He holds two B.A.s and three M.A.s from universities in Germany and England, and a Ph.D. from the University of Illinois at Chicago.
What makes his approach to teaching special? “I always encourage my students to learn to empower themselves as writers, thinkers, and communicators,” Eger said. “It’s important for students to develop that power constructively and ethically, rather than seeing themselves as empty vessels that depend on teachers to get mentally filled,” said Eger.
For example, all students in Eger’s classes work in teams and regularly read and comment on each other’s work. Also, each student is expected to have at least two mentors from the local community to work with the individual student. One mentor serves as a general reader, while the other mentor is an expert in the student’s major, for example, an engineer, a nurse, etc. Both mentors give the student feedback and help them to grow as writers [see Reaching Out: mentoring as an empowerment of self and others: A collection of reports on mentoring experiences by Henrik Eger, SHU, January, 1992].
Eger explained that some students seem to be puzzled initially by his approach to self-empowerment through writing, thinking, and communicating.
“Low self-esteem is common among many students who tend to feel safe and secure with more traditional approaches,” said Eger. “They often don’t believe that anyone outside the classroom is willing to help them grow. However, by the end of the semester, the majority of students have learned to reach out and learn more than they ever could by just studying textbooks.”
The new faculty member at SHU sees writing not as an isolated activity of learning how to write essays and pass exams, but writing as a way of generating and communicating knowledge. “That is why I encourage frequent rewriting and why I ask students to negotiate with me and with each other,” said Eger.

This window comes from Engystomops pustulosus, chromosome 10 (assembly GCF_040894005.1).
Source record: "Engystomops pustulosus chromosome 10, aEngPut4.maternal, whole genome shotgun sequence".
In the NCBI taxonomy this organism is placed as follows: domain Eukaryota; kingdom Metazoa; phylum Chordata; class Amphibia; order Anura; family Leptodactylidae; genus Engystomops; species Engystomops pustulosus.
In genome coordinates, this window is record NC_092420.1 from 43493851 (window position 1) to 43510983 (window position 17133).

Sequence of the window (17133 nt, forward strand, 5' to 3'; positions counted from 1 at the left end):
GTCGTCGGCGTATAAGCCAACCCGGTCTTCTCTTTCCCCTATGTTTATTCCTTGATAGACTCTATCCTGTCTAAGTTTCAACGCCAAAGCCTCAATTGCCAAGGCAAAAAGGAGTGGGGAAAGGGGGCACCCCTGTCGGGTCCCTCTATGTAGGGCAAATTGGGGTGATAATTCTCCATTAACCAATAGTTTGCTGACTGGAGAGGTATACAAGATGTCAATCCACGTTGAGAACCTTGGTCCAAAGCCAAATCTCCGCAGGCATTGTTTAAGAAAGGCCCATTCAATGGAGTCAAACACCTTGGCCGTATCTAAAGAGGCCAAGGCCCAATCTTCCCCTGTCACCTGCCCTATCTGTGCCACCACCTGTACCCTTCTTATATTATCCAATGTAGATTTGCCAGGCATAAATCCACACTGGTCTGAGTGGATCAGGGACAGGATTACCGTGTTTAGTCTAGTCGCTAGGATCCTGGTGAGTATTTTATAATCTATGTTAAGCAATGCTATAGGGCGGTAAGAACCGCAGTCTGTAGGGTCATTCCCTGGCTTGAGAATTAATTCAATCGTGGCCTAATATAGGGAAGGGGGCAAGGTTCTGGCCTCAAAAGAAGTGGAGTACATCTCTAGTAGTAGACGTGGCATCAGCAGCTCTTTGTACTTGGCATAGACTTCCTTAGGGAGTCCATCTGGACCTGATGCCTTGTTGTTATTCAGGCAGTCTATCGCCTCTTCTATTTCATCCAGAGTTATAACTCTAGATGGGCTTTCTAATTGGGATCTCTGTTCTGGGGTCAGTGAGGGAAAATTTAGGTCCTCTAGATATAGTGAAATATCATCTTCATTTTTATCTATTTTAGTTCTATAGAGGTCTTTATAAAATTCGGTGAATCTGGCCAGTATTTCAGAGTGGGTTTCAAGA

“I ask for student feedback on the syllabus to encourage them to contribute to a revised version. After all, a university is a place to discover your own voice and those of others,” he added.
According to Eger, his philosophy of teaching has its roots in his greatest defeat—the time in Germany when he had to leave [the Gymnasium] at the age of thirteen because he couldn’t speak English. “Not only did I feel that I was letting myself down,” he said, “but I felt that I had let down my family, especially my father. He was a writer and foreign correspondent and had been killed while reporting from Russia in 1944.”
As a result, Eger later attended evening classes and spent all his vacations with English families as a “paying guest.” Later he became manager of a book import company in London, England:
“I remember my first day at work. I was terrified when the phone on my desk rang because I realized that I had never spoken English on the telephone and didn’t know how to handle that situation!” And then something important happened: “By actually picking up the phone, I learned to overcome my fear. What a breakthrough it was!”
Less than two years later, Eger was accepted into a college in Germany and majored in English. During his first year, he won a scholarship to study in the U.S. There he became interested in the Civil Rights Movement, visited Harlem–right after the riots of 1964–stayed with a black family in Memphis, TN, met Dr. Martin Luther King, Jr., and became his German Nobel Peace Prize mail translator.
“That one year in America has a lot to do with who I am today. It shaped my life,” said Eger. “Living in the US as a young student made me realize that I had control of my life,” he added. “For example, if I wanted to go on the air, I could—and did—every night. Or, if I wanted to write, I could—and did—write a regular column for the campus newspaper.”